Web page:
Half of aged care residents malnourished – report

The crisis of funding in Australia’s aged care sector is resulting in a sharp deterioration in living and working conditions.

Researchers have reported that malnutrition affects “at least one in two residents in Australian residential aged care facilities”. The findings, published in the journal Nutrition and Dietetics, include that the average amount spent on feeding an aged care resident dropped from $6.39 to $6.08 per day from 2015 to 2016.

This is far less than is spent in other similar countries such as the US, the UK and Canada, and less than one-third of that in the highest-spending country, Norway.

Funding cuts of billions of dollars have occurred since the Coalition took office in 2013. But the aged care sector, which is largely privately operated and state subsidised, is hardly running short of cash.

According to the most recent survey of aged care profits conducted by Bentleys Chartered Accountants, the average profit made from each resident in 2015 was $6,278.

The Britain-based CEO of Bupa, which runs dozens of care homes across Australia, received a cool $3 million last year, while the company posted a 2016 profit of more than $500 million.

The CEO of Regis aged care, Ross Johnston, pocketed more than $1 million, while Andrew Sudholz of Japara was paid $950,000.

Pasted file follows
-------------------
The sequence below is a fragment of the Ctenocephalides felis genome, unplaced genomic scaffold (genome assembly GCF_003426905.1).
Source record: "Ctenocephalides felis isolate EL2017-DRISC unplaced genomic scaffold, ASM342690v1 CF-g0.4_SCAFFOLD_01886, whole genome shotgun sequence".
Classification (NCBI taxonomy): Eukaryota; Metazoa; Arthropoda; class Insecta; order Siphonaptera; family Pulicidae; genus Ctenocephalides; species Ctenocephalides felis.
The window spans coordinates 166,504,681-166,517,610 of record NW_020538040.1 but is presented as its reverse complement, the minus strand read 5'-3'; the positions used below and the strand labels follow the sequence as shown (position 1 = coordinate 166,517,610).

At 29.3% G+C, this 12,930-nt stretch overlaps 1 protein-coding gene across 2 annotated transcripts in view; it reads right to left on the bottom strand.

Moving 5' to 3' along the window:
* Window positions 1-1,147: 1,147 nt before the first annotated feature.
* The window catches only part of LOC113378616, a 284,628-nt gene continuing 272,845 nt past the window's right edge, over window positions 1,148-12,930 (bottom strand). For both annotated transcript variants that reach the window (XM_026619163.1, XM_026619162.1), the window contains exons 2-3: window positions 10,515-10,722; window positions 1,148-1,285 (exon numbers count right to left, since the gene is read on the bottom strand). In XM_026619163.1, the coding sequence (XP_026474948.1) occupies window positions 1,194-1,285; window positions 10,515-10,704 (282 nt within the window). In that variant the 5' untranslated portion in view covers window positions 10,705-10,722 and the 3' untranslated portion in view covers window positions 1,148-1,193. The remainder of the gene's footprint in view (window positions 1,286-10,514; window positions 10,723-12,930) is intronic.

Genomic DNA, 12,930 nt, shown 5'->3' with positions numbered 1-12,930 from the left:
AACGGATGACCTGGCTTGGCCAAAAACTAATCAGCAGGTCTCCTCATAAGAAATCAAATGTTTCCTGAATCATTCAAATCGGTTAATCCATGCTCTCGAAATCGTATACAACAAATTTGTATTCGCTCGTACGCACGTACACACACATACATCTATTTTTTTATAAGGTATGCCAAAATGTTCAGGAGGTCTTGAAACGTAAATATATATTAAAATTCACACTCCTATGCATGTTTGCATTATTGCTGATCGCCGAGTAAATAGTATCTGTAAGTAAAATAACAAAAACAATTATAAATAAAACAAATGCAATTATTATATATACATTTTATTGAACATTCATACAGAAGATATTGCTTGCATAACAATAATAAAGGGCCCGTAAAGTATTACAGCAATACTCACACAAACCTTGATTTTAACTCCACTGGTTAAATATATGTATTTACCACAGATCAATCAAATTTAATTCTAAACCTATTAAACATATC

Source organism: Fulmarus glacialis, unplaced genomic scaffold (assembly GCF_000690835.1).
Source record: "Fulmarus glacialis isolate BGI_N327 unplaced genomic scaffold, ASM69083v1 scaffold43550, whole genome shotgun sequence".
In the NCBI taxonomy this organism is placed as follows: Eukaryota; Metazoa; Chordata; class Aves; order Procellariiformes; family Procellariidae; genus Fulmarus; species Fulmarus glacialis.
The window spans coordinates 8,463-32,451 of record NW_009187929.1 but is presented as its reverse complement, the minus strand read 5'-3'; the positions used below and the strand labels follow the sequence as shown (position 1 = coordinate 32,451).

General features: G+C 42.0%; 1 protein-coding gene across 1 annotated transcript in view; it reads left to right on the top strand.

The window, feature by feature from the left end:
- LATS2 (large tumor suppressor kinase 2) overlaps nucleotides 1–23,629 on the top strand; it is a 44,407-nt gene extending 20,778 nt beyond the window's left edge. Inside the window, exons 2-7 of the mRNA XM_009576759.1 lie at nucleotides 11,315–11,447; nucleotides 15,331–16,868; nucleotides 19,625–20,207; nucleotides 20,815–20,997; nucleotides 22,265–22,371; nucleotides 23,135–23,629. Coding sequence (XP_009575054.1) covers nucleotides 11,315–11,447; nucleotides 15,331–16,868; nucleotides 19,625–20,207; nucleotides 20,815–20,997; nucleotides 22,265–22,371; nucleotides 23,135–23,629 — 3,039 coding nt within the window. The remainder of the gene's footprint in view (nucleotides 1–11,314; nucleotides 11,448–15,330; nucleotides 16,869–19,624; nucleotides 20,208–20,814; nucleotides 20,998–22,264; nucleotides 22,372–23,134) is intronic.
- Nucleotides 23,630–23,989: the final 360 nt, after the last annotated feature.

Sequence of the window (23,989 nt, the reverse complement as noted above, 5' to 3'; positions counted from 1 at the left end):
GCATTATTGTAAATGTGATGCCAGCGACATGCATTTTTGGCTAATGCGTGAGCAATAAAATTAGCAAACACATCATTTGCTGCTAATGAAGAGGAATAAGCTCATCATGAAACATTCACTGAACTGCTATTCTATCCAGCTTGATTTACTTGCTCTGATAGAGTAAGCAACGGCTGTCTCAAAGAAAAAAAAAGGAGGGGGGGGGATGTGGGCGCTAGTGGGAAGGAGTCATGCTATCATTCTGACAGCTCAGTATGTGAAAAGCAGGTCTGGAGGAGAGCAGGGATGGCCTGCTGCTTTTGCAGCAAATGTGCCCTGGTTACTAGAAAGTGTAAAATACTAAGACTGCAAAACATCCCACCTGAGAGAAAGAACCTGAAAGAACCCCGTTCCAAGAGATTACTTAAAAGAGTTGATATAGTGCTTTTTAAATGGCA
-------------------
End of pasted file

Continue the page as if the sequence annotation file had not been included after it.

And while the CEOs and investment banks that part-own many centres make millions, the workers are pushed to the brink.

The Health Services Union recently surveyed its members working in the sector, and the complaints were many. One worker described the conditions as “dreadful”.

“You’ve normally got two staff to 35 people, including those with chronic needs and palliative care”, the worker said. “You’re pushed with work, you can’t fulfil all your duties in the 7.5 hours. It’s not fair on the workers [or] the residents.”

Another worker reported: “People had to be lying in wet beds for hours on end because there weren’t enough staff to change them”.

The sector has been aggressively cutting staffing budgets for years, hiring fewer staff and replacing nurses with lower-paid carers, who get as little as $20 per hour to look after more than a dozen residents.

As a result, hospital admissions from nursing homes in Victoria increased by a staggering 25 percent from 2016 to 2017.

The picture painted is grim. But there has been pushback, and workers have won pay increases and staffing guarantees as part of industrial campaigns recently in some places where union membership is higher.